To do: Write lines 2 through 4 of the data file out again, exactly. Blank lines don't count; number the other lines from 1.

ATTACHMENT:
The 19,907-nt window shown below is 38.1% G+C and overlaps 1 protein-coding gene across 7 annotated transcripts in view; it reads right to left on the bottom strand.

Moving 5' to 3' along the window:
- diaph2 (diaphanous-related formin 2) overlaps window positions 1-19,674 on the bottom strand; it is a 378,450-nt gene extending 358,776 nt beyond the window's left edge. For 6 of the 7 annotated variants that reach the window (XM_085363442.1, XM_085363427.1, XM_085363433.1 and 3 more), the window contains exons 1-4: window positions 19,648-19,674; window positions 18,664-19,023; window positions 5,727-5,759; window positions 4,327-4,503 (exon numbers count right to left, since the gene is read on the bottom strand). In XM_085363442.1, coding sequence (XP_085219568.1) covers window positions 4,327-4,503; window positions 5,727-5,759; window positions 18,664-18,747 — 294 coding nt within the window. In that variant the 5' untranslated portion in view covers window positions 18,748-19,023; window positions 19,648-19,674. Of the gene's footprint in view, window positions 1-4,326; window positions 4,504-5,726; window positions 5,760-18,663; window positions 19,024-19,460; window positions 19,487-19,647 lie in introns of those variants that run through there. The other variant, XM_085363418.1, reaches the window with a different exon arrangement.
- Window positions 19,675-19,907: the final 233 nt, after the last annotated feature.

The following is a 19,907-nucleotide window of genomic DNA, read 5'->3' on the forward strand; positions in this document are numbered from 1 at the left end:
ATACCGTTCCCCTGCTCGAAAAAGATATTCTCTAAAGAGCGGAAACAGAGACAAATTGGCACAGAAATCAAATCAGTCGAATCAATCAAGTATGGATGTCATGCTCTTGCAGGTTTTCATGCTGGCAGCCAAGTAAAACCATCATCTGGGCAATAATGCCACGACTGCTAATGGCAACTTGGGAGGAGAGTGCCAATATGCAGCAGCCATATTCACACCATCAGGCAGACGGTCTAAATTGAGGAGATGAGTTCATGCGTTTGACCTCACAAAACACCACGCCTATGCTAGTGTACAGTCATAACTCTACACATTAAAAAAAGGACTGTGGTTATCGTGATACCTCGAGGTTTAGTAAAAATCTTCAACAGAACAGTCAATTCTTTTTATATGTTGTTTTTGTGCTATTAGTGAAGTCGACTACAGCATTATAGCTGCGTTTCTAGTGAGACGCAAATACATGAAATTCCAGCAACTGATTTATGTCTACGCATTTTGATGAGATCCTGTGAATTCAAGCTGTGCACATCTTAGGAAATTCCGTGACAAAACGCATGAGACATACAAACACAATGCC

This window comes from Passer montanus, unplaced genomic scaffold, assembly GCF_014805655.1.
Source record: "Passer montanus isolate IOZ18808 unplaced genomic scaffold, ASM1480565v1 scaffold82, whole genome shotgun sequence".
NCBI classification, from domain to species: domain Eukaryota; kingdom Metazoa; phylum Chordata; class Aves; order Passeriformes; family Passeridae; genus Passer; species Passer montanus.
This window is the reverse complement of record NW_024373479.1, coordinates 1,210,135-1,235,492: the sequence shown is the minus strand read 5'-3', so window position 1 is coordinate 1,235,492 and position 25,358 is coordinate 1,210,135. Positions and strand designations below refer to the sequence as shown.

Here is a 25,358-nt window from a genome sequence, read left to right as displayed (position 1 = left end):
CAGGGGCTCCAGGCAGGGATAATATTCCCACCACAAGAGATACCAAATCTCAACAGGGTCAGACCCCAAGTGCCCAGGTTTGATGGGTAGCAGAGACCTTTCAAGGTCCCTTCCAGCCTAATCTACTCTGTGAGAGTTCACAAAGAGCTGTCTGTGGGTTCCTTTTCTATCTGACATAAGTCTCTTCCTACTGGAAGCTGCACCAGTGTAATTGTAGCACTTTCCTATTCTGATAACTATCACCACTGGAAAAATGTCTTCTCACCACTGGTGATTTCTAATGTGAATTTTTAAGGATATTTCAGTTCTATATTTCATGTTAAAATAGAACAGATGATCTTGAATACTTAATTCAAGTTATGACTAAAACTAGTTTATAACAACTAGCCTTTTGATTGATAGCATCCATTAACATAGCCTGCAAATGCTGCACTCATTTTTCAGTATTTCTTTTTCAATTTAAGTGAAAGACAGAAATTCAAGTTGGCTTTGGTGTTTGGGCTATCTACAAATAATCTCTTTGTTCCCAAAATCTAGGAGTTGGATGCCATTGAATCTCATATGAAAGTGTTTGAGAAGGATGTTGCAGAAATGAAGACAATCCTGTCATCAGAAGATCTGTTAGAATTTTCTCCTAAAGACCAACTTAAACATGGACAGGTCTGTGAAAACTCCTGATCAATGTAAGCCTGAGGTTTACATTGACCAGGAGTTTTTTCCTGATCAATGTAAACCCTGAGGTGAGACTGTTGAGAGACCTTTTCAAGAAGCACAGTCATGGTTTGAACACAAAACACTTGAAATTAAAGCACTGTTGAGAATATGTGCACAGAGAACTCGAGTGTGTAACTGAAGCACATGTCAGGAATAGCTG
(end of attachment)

Moving 5' to 3' along the window:
- diaph2 (diaphanous-related formin 2) overlaps window positions 1-19,674 on the bottom strand; it is a 378,450-nt gene extending 358,776 nt beyond the window's left edge. For 6 of the 7 annotated variants that reach the window (XM_085363442.1, XM_085363427.1, XM_085363433.1 and 3 more), the window contains exons 1-4: window positions 19,648-19,674; window positions 18,664-19,023; window positions 5,727-5,759; window positions 4,327-4,503 (exon numbers count right to left, since the gene is read on the bottom strand). In XM_085363442.1, coding sequence (XP_085219568.1) covers window positions 4,327-4,503; window positions 5,727-5,759; window positions 18,664-18,747 — 294 coding nt within the window. In that variant the 5' untranslated portion in view covers window positions 18,748-19,023; window positions 19,648-19,674. Of the gene's footprint in view, window positions 1-4,326; window positions 4,504-5,726; window positions 5,760-18,663; window positions 19,024-19,460; window positions 19,487-19,647 lie in introns of those variants that run through there. The other variant, XM_085363418.1, reaches the window with a different exon arrangement.
- Window positions 19,675-19,907: the final 233 nt, after the last annotated feature.